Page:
sun set

Two weeks ago I stood at the edge of the volcanic crater Rano Kau on the most remote piece of inhabited land in the world. From that point, I could see almost the entirety of Easter Island—the rolling hills, the rocky shores, and the endless sea beyond them. I could only imagine what it must have felt like for someone to stand in that same spot hundreds of years ago, realizing the once-beautiful region covered with 16 million trees was reduced to a desolate landscape.

Easter Island’s history serves as a cautionary analogy for our world today. The stories of the destruction of the Rapa Nui civilization chillingly parallel the possibilities of Earth’s future from what we can foresee in 2016. The island was as isolated in the Pacific in the first millennium as the Earth is in space today; both entities entirely alone in their perceived universe, both operating with human shortsightedness in regards to resources, and both completely vulnerable to any forces from the outside—whether those may be a hurricane or a boat full of Europeans from the ocean, or an asteroid or another intelligent species from outer space. Unfortunately most of the islanders perished, but there may be hope for the human race as a whole if we can learn from their tragedy. Colonizing Mars could be one of the first giant steps we take to preserve our species and separate our story from that of Easter Island.

It’s important to know the details of the island’s past in order to understand how its downfall applies to our world today. The hidden mysteries of Easter Island are slowly being uncovered thanks to archaeologists and scientists, but some factual discrepancies lead to controversy and disagreement about how the history actually unraveled.

Let's start with the generally agreed-upon information:

Hundreds of years ago Polynesian settlers were the first to arrive by wooden canoe on the 63-square-mile island, which they named Rapa Nui. Upon their arrival, the island was covered in lush forests including millions of giant palm trees, as it had been for thousands of years.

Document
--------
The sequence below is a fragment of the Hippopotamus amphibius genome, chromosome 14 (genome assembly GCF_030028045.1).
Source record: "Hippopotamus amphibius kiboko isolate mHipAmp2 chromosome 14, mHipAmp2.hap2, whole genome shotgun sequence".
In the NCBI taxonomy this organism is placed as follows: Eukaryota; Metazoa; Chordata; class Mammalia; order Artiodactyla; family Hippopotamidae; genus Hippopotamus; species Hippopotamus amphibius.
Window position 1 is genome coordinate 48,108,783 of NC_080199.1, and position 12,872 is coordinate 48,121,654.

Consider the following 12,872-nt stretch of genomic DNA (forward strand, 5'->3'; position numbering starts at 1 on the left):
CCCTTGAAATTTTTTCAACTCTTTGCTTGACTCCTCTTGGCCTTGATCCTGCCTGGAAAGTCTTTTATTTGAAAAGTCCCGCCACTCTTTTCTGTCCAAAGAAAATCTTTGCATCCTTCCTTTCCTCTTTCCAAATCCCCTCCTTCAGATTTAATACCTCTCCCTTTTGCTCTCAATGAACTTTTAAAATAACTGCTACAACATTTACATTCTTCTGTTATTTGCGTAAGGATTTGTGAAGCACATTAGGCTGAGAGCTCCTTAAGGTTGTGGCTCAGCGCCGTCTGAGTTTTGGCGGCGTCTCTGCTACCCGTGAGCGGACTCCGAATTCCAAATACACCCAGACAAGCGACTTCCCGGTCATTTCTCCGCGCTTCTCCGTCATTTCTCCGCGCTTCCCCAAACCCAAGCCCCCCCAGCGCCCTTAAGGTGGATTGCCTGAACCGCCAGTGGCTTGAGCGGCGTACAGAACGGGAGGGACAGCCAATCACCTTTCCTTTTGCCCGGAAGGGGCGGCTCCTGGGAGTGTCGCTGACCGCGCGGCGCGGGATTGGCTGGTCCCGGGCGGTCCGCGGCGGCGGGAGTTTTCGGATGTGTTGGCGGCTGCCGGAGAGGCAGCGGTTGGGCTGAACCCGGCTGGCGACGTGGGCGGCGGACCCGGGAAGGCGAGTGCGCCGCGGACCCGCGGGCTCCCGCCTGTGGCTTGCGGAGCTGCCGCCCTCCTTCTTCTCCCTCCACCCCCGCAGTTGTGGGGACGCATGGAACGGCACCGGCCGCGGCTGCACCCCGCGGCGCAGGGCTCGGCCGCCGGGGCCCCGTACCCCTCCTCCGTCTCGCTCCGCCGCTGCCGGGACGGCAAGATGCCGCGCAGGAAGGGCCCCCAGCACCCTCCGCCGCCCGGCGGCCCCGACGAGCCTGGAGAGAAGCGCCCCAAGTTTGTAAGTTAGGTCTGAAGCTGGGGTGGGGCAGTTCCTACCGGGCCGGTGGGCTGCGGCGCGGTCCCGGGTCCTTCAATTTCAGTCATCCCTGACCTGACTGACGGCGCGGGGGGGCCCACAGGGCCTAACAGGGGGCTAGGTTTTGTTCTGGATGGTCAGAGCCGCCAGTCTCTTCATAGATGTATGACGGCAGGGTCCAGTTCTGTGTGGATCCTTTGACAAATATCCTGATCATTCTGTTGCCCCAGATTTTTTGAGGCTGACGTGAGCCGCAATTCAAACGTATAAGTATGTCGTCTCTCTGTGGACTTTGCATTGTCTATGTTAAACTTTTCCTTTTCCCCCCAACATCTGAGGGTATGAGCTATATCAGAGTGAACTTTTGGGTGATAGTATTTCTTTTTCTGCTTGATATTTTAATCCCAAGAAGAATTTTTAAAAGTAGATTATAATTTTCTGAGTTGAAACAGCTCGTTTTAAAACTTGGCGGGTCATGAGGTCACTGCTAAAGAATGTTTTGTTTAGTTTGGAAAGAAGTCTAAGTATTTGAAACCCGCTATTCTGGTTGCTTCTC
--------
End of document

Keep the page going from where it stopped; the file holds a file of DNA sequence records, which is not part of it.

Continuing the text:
In building their civilization, the Rapa Nui people relied on the giant palms for edible products and lumber to build fishing canoes. They cleared trees to make room for agriculture, burned them for fire, and cut them down and likely used their products to transport moai.Moai are the 900 giant stone structures the colonists carved from volcanic rock, on average standing 13 feet tall and weighing 14 tons, created in order to honor their ancestors.

These massive stone blocks were moved across the island and lifted onto ceremonial platforms called ahu. This was a laborious process requiring many men, several days, and likely an assortment of tools such as oiled logs and rope made from the native palm trees (although Rapa Nui legends claim “the statues walked”).

Eventually that tree population dwindled, then disappeared. Without trees for stability, the nutrient-rich soil the Rapa Nui worked so hard to cultivate was easily eroded; not only did they lose the trees and their obvious products, but their crops also suffered as a result. When the first European explorers arrived in 1722, they found a barren island with few natives still living there. At some point, the Rapa Nui culture ceased to exist. Their civilization ultimately failed.

The questions in debate are, firstly, when the Polynesians arrived on the island, and secondly, what exactly caused the downfall of their civilization. There are two main widely-accepted theories that account for both.

“Ecocide”
Jared Diamond, Pulitzer Prize winner and professor of geography at UCLA, outlines the first theory in his 2005 best-selling book Collapse. At the time of his research and writings, the accepted date for Polynesian arrival on Easter Island was 800 A. D. due to analysis of sediment core deposits on the island. As for what collapsed the Rapa Nui civilization—Diamond states in his book, Easter Island is the "clearest example of a society that destroyed itself by overexploiting its own resources."

Paleo-botanical studies of pollen and charcoal have shown the island was covered in lush forests for thousands of years prior to settlement, yet archaeologists have deduced that clearing the forests for crops and other uses began almost immediately upon human arrival and was largely over by 1600. In a matter of 800 years, the Rapa Nui turned an island blanketed in millions of trees into a place of desolation. Jared Diamond called it "the most extreme example of forest destruction in the Pacific, and among the most extreme in the world: the whole forest gone, and all of its tree species extinct."

The end of the forest had devastating consequences: no trees meant none of their raw materials nor their indirect benefits. The islanders’ food sources were greatly diminished; they also lost the ability to build canoes for fishing, and bird species died off as their habitats disappeared. The loss of the trees, combined with the growing human population (Diamond suggests the population reached 15,000 at its peak), put all these food sources and more under extreme pressure.

Despite the forest’s destruction, Rapa Nui leaders intensified agricultural production, straining an already-fragile farming system, in order to create surpluses so even more energy could be directed toward building and moving the moai. This obsession with the moai, prioritizing their idols above sustaining and nurturing their land, ultimately led to the demise of the Rapa Nui. Under the natural and imposed stresses, crops failed to grow fast enough, and people starved. Civil war broke out across the island. Archeological findings suggest some even turned to cannibalism.